Overgrown road

I need work done on the main spillway for my lake in the woods. To have it done properly, I’ll need some cement poured. I’ve had two crews out to look at the situation, and while getting anything done still proves challenging, they both have said that no cement truck is going to want to come down my road through the trees because of the trees.

More specifically, because of the large branches on the trees that grow into and across the road because that’s where the sunlight is. The trouble is that large trucks are tall enuf to have their top parts knock against these branches. One man told me that some were thick enuf (see above) to knock an antenna or light or horn or even the exhaust stack off of a truck.

And so on our recent visits to Roundrock, we have been devoting our time to cutting away all of the branches we can reach. Generally, this has involved me driving my truck into the trees and then climbing into the bed with my chainsaw to cut the branches as high as I can reach.

There are a few whole trees I’m going to have to take down since I can’t get to their offending branches. Fun.

This is, of course, the worst time of the year for this kind of work. Not only is it miserably hot, but the horseflies are buzzing and biting, and the ticks and chiggers are thick in the scrub I must wade into to cut what needs cutting. I even looked into getting the local utility company to bring it’s big articulated sawing machine in — that they use to keep the power lines clean — but they said they don’t work on private property. (Unless I want to bring in power lines.)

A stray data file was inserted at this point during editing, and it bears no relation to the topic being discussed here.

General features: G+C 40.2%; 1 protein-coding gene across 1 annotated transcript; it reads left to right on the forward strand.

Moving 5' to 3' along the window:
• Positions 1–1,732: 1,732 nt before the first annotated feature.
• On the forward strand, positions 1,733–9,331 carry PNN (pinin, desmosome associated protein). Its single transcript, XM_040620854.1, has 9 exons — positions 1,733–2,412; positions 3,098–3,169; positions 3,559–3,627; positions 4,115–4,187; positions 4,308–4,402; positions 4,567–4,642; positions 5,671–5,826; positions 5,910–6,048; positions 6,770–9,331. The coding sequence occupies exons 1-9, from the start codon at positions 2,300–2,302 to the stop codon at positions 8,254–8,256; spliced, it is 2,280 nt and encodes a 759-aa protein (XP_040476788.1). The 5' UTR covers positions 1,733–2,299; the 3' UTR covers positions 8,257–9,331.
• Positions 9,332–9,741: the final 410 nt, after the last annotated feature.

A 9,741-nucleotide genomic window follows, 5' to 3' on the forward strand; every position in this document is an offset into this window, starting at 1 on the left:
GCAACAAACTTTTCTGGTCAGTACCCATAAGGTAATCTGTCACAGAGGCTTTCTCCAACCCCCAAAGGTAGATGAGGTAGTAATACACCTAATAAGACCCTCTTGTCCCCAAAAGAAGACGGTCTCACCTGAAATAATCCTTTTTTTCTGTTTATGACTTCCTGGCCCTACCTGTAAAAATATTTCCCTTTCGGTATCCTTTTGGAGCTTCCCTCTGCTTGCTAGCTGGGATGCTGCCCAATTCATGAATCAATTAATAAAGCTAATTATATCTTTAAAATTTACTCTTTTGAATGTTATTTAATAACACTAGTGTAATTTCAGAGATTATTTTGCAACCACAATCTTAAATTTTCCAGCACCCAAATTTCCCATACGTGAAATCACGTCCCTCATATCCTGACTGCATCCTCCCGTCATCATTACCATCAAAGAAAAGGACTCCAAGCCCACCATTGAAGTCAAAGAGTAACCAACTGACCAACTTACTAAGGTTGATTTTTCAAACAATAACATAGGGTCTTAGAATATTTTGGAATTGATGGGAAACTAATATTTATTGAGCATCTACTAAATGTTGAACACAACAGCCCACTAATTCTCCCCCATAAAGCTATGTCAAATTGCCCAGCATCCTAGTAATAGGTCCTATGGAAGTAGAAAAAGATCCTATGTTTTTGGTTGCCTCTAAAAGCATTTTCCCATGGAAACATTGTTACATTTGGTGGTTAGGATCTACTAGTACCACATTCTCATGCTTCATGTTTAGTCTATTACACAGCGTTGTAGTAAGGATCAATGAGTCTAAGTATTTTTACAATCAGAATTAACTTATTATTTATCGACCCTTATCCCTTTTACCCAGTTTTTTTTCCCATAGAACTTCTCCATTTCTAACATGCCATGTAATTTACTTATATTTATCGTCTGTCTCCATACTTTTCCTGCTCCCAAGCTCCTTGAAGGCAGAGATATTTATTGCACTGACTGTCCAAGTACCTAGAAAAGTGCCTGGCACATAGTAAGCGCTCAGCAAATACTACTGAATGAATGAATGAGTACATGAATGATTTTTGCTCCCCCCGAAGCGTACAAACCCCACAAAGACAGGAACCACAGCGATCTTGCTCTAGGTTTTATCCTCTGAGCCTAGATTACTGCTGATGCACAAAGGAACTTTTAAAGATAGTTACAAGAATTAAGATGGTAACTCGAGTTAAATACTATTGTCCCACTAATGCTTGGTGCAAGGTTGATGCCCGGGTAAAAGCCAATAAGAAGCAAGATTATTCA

The winter is the better time for this. But it hardly looks like there’s a problem at all then. The branches are without leaves, so they don’t seem so encroaching. I might cut one or two just for show, but the matter doesn’t seem as urgent during that time of the year.

Of course, the more I cut away, the more open area I create for other branches to grow into to fetch the sunlight. So it’s really a never-ending chore.

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